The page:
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Study Environments

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The spaces in which we work have the ability to impact our mood and productivity significantly. Because we all work so differently, there is no one way to curate a workspace to be the most beneficial, but there are actions we can take to make sure that our work spaces are individualized, efficient, and allow us to be our most productive. When schools shifted to be remote in March, and then again as students and parents geared up for a (primarily) remote fall term, there was a steady stream of articles, blogs, and posts regarding “creating the perfect workspace” for your student. Although some of the work spaces are pristine and Pinterest-worthy, a designated work station in your student’s room is just one of many options. And, it may not be the right option for you or your student! Some of us work better alone, while others work best around others. In a time of remote work and learning, finding the right workspace can be a difference between passing and failing a class. 

Many students may actually benefit from working around others. It can be helpful for these students to see others also at work, as this can help them feel more focused and less isolated. For many students, the idea that they’re missing out on events happening around them leads to more distraction. Finding a separate but central place for these students to work is important, as it allows them to have a work space where they can concentrate while also being held accountable and knowing they are not “missing out.” This space could be the dining room table, a desk set up in the living room, or perhaps a desk in an office with another focused worker. 

Students easily distracted by auditory and visual stimuli may benefit from a more isolated environment. However, it can be helpful to find a space that is still somewhat central. This allows the student to work in a quiet space with limited distractions while making it easy for a parent to check in. Whether a student works better alone or around others, creating a space that is central but separate can be a helpful strategy in promoting focus and productivity.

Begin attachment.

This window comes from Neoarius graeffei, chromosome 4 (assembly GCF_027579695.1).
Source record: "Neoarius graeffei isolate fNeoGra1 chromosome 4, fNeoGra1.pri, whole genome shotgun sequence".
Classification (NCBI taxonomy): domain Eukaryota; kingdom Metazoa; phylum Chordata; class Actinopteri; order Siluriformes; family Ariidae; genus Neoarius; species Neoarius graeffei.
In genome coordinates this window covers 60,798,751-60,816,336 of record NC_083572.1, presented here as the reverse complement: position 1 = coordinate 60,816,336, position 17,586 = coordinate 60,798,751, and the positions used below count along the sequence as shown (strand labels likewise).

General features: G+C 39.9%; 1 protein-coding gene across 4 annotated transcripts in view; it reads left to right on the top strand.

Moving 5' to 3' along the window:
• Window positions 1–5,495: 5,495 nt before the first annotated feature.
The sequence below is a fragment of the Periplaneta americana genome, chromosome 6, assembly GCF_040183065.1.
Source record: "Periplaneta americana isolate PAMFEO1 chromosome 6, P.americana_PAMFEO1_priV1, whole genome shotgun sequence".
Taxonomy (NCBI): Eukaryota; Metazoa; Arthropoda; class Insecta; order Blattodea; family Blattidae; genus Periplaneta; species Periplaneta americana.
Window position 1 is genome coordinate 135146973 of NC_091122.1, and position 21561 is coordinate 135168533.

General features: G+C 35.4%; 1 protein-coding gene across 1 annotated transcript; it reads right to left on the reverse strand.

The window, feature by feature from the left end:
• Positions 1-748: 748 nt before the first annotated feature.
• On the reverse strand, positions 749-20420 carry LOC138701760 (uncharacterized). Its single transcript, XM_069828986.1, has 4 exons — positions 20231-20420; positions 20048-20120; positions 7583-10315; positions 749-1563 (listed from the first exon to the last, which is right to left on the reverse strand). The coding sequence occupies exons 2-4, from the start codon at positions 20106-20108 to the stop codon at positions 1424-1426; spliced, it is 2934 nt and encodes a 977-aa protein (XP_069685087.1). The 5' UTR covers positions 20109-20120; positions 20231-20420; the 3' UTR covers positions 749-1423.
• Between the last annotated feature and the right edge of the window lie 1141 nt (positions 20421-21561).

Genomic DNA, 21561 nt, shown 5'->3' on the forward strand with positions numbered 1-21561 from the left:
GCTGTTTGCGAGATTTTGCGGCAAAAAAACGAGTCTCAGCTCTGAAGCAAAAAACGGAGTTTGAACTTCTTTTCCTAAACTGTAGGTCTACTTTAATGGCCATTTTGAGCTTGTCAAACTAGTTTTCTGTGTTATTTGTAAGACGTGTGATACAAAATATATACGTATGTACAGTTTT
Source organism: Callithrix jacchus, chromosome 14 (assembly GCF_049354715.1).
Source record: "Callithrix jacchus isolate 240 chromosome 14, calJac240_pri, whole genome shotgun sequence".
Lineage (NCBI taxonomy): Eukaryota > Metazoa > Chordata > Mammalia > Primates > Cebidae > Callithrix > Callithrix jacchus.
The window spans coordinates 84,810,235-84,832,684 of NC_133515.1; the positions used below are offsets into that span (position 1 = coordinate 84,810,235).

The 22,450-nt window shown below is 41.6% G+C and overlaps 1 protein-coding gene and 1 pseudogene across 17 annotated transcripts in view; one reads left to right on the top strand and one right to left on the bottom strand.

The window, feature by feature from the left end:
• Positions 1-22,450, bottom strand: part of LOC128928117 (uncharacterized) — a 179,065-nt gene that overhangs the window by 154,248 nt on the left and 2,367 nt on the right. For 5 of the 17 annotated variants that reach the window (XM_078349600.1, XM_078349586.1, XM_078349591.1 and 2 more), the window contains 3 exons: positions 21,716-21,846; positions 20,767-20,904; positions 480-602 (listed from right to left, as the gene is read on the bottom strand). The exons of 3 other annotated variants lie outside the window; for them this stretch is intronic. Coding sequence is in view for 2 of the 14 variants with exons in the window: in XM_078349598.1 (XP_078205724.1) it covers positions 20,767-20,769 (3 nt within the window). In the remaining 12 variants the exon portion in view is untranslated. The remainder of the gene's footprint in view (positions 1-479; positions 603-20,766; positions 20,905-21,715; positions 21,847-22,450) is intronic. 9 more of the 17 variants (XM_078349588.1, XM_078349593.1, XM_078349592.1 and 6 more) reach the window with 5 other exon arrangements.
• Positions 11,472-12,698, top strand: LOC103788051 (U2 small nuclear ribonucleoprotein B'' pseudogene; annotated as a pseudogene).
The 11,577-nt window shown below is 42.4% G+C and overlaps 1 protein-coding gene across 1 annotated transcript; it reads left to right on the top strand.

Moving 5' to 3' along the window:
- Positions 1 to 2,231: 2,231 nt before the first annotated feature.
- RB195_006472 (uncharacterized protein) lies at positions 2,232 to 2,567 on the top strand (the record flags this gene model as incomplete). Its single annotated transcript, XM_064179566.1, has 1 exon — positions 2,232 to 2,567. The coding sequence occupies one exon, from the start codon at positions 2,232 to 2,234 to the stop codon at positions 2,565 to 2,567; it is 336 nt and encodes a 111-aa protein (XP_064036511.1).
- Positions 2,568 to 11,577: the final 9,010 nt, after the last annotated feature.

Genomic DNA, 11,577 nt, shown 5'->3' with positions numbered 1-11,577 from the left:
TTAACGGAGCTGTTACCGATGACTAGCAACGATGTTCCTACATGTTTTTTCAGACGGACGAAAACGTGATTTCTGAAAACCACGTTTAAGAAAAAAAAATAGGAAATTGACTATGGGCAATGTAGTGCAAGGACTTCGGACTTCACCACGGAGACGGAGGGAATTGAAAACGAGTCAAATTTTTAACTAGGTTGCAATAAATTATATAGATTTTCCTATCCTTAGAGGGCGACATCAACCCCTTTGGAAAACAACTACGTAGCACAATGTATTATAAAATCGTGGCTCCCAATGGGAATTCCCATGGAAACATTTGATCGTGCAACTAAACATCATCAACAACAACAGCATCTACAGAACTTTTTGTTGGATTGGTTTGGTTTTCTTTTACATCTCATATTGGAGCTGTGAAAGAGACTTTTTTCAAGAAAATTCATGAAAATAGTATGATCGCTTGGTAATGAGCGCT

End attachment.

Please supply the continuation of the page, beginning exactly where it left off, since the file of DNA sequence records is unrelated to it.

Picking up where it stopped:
Other environmental factors such as lighting, neatness or messiness, and comfort level of a space can all also significantly impact our ability to focus. If possible, have your student set up their work area in a bright and naturally lit space. Not only does this improve the student’s mood, but the light will also help them stay more alert and awake. Similarly, a messy work space can both affect mood and ability to stay focused. Have your student re-organize their space at the end of each day; this allows them to come to their desk in the morning, able to begin their day in a clean and focused environment. It’s also important to make sure that your student is comfortable in their work space and that they have everything they might need to do their work. This eliminates time spent unnecessarily situating themselves in the space or searching for materials they need in order to complete their tasks. However, a space that is too comfortable can be detrimental as it can feel too casual and lead to distractions like watching TV or constantly checking social media.

When a student’s work space is outside of their room, this “climate control” is more achievable and allows for more intervention. When a student is working behind their closed door in their bedroom, it’s harder for parents to hold them accountable and check in since students feel like parents are prying and invading their space. A central workspace also ensures that students won’t work from their beds. This can hinder productivity since we associate our beds with rest, relaxation, and sleep!

No matter how you and your student decide to curate their work environment, remember to take breaks throughout the day that involve leaving the work space to move and refresh. This will improve your student’s focus and prevent the space from becoming stale. Knowing how your student works is the most important piece of information when setting up a work environment for them. It may take trial and error, and it may require a frank conversation about study habits and acknowledging your student’s major distractions. Setting up a space that works well for your student can make all the difference, and taking the time to figure out what works best for your student will greatly benefit them in their academic endeavors. 

For More Information: Identifying Effective Study Environments